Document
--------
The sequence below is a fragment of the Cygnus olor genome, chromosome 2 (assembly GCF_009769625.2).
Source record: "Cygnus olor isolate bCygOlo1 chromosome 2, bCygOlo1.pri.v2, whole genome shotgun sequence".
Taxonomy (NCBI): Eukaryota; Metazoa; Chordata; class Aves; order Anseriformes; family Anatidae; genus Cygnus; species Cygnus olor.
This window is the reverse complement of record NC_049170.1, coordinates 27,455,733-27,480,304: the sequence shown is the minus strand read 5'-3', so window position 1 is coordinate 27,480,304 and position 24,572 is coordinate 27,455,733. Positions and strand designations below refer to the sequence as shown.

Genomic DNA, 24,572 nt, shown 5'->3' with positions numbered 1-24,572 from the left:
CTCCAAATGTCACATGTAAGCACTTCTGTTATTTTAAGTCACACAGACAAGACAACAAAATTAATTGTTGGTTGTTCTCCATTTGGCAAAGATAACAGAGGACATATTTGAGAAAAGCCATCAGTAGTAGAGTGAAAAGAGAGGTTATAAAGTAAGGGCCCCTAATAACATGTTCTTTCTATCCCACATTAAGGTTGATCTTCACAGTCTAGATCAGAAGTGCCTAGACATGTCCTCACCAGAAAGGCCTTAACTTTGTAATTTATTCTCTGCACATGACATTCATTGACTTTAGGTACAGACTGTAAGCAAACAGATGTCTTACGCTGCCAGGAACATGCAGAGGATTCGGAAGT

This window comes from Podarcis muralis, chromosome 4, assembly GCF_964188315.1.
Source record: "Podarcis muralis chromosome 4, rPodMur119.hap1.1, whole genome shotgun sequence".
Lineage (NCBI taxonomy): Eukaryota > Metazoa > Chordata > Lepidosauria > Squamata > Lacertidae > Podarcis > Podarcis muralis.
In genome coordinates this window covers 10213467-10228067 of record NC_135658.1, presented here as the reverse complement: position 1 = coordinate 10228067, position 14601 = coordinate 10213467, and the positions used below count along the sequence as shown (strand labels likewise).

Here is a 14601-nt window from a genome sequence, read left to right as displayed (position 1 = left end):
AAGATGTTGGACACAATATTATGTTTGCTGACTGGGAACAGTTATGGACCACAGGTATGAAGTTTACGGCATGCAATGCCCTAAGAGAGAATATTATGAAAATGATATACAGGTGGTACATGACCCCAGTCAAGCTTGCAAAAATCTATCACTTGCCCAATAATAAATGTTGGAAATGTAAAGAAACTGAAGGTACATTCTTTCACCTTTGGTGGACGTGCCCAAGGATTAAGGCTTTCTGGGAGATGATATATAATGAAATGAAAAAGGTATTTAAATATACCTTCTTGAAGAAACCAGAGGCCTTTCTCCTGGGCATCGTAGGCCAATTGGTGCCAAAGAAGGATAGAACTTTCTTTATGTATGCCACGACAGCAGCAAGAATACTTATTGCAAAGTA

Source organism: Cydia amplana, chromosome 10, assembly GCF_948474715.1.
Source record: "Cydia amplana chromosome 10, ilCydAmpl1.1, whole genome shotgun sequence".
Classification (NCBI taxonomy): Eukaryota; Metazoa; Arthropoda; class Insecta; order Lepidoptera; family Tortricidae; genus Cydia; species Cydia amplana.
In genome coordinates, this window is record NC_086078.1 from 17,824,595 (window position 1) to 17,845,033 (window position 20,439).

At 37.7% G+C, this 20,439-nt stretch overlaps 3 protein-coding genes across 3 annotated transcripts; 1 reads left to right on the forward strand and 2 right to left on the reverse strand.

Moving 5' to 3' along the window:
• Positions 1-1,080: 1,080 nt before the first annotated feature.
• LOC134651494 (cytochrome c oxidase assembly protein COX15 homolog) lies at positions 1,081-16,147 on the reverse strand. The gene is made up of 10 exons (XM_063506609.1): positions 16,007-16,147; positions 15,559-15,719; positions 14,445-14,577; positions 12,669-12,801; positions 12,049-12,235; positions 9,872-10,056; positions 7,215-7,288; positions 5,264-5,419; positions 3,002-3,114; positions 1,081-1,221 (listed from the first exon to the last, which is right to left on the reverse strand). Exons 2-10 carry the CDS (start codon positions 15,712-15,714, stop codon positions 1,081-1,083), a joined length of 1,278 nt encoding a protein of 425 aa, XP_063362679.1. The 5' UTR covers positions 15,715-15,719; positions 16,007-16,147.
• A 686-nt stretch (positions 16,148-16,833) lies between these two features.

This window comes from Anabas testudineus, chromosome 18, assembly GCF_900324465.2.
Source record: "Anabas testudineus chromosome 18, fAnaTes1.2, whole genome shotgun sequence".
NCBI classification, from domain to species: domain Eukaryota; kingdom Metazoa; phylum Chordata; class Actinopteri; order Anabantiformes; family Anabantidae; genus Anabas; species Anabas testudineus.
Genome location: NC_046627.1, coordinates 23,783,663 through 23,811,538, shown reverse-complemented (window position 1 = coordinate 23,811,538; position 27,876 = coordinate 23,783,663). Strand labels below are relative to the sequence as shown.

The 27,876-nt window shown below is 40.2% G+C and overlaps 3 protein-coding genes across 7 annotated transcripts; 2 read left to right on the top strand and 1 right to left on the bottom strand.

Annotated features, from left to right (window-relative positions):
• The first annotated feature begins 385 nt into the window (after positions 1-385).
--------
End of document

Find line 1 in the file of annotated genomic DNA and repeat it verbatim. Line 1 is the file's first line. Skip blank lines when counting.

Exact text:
The sequence below is a fragment of the Cygnus olor genome, chromosome 2 (assembly GCF_009769625.2).